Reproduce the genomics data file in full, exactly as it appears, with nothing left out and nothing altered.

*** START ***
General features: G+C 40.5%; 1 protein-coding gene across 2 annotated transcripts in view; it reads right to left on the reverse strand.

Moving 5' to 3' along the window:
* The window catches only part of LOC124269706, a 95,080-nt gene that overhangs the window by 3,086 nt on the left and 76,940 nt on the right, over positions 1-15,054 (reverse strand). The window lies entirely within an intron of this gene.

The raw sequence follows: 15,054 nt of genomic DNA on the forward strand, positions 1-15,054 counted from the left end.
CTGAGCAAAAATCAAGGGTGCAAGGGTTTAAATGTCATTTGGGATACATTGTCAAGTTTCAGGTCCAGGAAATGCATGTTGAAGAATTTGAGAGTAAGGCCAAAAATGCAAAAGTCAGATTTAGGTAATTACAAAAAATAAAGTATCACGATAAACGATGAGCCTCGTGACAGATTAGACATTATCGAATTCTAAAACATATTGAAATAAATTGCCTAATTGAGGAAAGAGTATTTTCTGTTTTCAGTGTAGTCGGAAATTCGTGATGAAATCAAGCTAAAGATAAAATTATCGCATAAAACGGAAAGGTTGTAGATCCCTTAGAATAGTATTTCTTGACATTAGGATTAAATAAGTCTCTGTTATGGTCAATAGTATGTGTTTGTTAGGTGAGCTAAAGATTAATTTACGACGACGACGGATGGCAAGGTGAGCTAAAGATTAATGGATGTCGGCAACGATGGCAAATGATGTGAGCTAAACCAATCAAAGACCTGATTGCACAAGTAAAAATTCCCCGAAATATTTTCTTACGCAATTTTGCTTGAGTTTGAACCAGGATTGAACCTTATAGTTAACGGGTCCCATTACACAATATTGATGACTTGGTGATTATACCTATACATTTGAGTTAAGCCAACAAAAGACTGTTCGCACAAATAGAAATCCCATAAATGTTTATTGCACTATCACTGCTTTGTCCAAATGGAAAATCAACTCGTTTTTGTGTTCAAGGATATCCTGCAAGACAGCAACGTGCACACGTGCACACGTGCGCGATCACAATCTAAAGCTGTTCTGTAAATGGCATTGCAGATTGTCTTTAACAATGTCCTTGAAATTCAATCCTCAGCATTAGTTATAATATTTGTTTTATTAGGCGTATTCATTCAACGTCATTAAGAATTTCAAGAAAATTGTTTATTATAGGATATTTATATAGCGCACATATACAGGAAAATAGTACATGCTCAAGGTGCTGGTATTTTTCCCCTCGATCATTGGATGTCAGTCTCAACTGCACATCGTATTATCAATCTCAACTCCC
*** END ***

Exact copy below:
General features: G+C 40.5%; 1 protein-coding gene across 2 annotated transcripts in view; it reads right to left on the reverse strand.

Moving 5' to 3' along the window:
* The window catches only part of LOC124269706, a 95,080-nt gene that overhangs the window by 3,086 nt on the left and 76,940 nt on the right, over positions 1-15,054 (reverse strand). The window lies entirely within an intron of this gene.

The raw sequence follows: 15,054 nt of genomic DNA on the forward strand, positions 1-15,054 counted from the left end.
CTGAGCAAAAATCAAGGGTGCAAGGGTTTAAATGTCATTTGGGATACATTGTCAAGTTTCAGGTCCAGGAAATGCATGTTGAAGAATTTGAGAGTAAGGCCAAAAATGCAAAAGTCAGATTTAGGTAATTACAAAAAATAAAGTATCACGATAAACGATGAGCCTCGTGACAGATTAGACATTATCGAATTCTAAAACATATTGAAATAAATTGCCTAATTGAGGAAAGAGTATTTTCTGTTTTCAGTGTAGTCGGAAATTCGTGATGAAATCAAGCTAAAGATAAAATTATCGCATAAAACGGAAAGGTTGTAGATCCCTTAGAATAGTATTTCTTGACATTAGGATTAAATAAGTCTCTGTTATGGTCAATAGTATGTGTTTGTTAGGTGAGCTAAAGATTAATTTACGACGACGACGGATGGCAAGGTGAGCTAAAGATTAATGGATGTCGGCAACGATGGCAAATGATGTGAGCTAAACCAATCAAAGACCTGATTGCACAAGTAAAAATTCCCCGAAATATTTTCTTACGCAATTTTGCTTGAGTTTGAACCAGGATTGAACCTTATAGTTAACGGGTCCCATTACACAATATTGATGACTTGGTGATTATACCTATACATTTGAGTTAAGCCAACAAAAGACTGTTCGCACAAATAGAAATCCCATAAATGTTTATTGCACTATCACTGCTTTGTCCAAATGGAAAATCAACTCGTTTTTGTGTTCAAGGATATCCTGCAAGACAGCAACGTGCACACGTGCACACGTGCGCGATCACAATCTAAAGCTGTTCTGTAAATGGCATTGCAGATTGTCTTTAACAATGTCCTTGAAATTCAATCCTCAGCATTAGTTATAATATTTGTTTTATTAGGCGTATTCATTCAACGTCATTAAGAATTTCAAGAAAATTGTTTATTATAGGATATTTATATAGCGCACATATACAGGAAAATAGTACATGCTCAAGGTGCTGGTATTTTTCCCCTCGATCATTGGATGTCAGTCTCAACTGCACATCGTATTATCAATCTCAACTCCC